Transcription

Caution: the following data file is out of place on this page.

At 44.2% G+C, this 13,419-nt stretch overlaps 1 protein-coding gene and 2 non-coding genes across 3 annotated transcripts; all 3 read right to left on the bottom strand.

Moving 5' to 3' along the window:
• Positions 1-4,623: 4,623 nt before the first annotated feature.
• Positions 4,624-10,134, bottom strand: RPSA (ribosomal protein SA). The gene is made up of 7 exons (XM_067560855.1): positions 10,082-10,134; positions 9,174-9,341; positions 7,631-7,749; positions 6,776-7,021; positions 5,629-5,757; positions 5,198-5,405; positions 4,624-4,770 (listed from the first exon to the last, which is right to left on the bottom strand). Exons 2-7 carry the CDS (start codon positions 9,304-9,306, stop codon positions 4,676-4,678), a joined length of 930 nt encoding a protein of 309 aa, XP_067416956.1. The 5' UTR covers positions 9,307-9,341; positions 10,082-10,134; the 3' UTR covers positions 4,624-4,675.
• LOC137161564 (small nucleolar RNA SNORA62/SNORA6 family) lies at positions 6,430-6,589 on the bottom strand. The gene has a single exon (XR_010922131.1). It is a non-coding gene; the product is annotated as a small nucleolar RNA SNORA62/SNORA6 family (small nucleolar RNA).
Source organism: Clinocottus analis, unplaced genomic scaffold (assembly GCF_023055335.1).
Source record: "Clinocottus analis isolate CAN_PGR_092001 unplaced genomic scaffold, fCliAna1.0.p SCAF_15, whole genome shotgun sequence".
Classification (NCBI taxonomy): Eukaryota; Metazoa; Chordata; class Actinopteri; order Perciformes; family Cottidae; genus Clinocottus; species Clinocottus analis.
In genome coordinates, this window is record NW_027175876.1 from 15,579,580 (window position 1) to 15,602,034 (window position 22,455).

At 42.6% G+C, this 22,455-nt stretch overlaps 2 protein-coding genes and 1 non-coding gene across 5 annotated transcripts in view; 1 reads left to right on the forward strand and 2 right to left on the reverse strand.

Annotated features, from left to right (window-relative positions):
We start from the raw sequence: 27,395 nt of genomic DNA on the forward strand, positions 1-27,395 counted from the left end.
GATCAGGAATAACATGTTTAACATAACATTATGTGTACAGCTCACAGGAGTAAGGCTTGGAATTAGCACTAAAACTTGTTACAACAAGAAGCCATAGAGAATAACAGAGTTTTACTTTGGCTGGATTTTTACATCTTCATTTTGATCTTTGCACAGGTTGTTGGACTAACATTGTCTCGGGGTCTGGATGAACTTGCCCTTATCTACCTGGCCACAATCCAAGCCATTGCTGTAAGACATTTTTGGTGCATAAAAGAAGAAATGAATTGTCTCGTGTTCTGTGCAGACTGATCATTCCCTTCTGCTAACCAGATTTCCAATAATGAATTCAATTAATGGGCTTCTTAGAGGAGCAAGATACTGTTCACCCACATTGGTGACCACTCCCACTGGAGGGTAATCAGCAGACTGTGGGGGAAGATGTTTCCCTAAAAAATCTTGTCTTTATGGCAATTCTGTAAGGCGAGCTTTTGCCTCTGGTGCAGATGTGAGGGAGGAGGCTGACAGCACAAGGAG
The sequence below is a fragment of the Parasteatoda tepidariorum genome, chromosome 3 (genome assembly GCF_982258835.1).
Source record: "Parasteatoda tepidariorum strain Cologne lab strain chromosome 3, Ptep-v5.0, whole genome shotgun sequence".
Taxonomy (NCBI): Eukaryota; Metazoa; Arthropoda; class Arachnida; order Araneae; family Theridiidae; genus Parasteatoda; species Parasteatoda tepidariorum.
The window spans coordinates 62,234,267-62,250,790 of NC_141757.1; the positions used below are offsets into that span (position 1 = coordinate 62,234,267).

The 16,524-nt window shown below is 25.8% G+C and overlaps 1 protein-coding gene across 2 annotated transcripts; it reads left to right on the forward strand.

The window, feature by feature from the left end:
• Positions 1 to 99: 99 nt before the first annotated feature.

Furukawa et al. Respiratory Research (2017) 18:18DOI 10.1186/s12931-017-0503-3RESEARCHOpen AccessThe St. George’s Respiratory Questionnaireas a prognostic factor in IPFTaiki Furukawa1, Hiroyuki Taniguchi1*, Masahiko Ando2, Yasuhiro Kondoh1, Kensuke Kataoka1, Osamu Nishiyama3,Takeshi Johkoh4, Junya Fukuoka5, Koji Sakamoto6 and Yoshinori Hasegawa6AbstractBackground: It is unclear whether health related quality of life (HRQL) may have a predictive value for mortality inidiopathic pulmonary fibrosis (IPF).We investigated the relationship between HRQL assessed using the St. George’s Respiratory Questionnaire (SGRQ)and survival time in patients with IPF, and tried to determine a clinical meaningful cut off value to predict poorersurvival rates.Methods: We retrospectively analyzed consecutive patients with IPF who underwent an initial evaluation from May2007 to December 2012. The diagnosis of IPF was made according to the 2011 international consensus guidelines.We used Cox proportional hazard models to identify independent predictors for mortality rate in patients with IPF.Results: We examined 182 eligible cases, average age was 66 years old, and 86% were male. Mean levels of percentpredicted FVC, DLco, six-minute-walk test distance, and the SGRQ total score were around 80%, 58%, 580 m, and 34points. On multivariate analysis, the SGRQ total score (hazard ratio [HR], 1.012; 95% confidence interval [CI] 1.001–1.023;P .029) and percent predicted FVC (HR, 0.957; 95% CI 0.944–0.971, P .001) were independent predictors for mortalityrate. Moreover, a score higher than 30 points in the SGRQ total score showed higher mortality rate (HR, 2.047; 95% CI,1.329–3.153; P .001).Conclusions: The SGRQ total score was one of independent prognostic factors in patients with IPF. Total scoreshigher than 30 points were associated with higher mortality rates.Trial registration: This study was retrospective, observational study, so it is not applicable.Keywords: Health related QoL, Idiopathic pulmonary fibrosis, Prognostic factors, The St. George’s RespiratoryQuestionnaireBackgroundIdiopathic pulmonary fibrosis (IPF) is a fatal lung diseasecharacterized by chronic, progressive fibrosing interstitial pneumonia of unknown etiology [1]. As the diseasecondition progresses, dyspnoea on exertion becomessevere and health-related quality of life (HRQL) seriouslydeteriorates [2].HRQL is a subjective and multidimensional appraisalthat focuses on the impact of illness and treatment onphysical, emotional, and social well-being [3]. HRQL toolscan thus capture various information that physiologic or* Correspondence: [email protected] of Respiratory Medicine and Allergy, Tosei General Hospital, 160Nishioiwake-cho, Seto, Aichi 489-8642, JapanFull list of author information is available at the end of the articleradiologic measures cannot. Therefore, it has been considered to be one of the most important endpoints inpharmacological trials and rehabilitation for IPF [4, 5].The St. George’s Respiratory Questionnaire (SGRQ) isthe most frequently used tool to measure HRQL. It wasdeveloped as a standardized, self-administered, diseasespecific health status evaluation scale for patients withchronic obstructive disease [6]. The questionnaire consists of 50 items with 76 weighted responses that produce scores in three domains and one total score. Thedomains are symptoms (breathlessness, cough, andwheeze), activities (that are limited by the symptoms),and impacts (social and psychologic effect of the respiratory diseases). The score for each domain is calculated The Author(s). 2017 Open Access This article is distributed under the terms of the Creative Commons Attribution 4.0International License (http://creativecommons.org/licenses/by/4.0/), which permits unrestricted use, distribution, andreproduction in any medium, provided you give appropriate credit to the original author(s) and the source, provide a link tothe Creative Commons license, and indicate if changes were made. The Creative Commons Public Domain Dedication o/1.0/) applies to the data made available in this article, unless otherwise stated.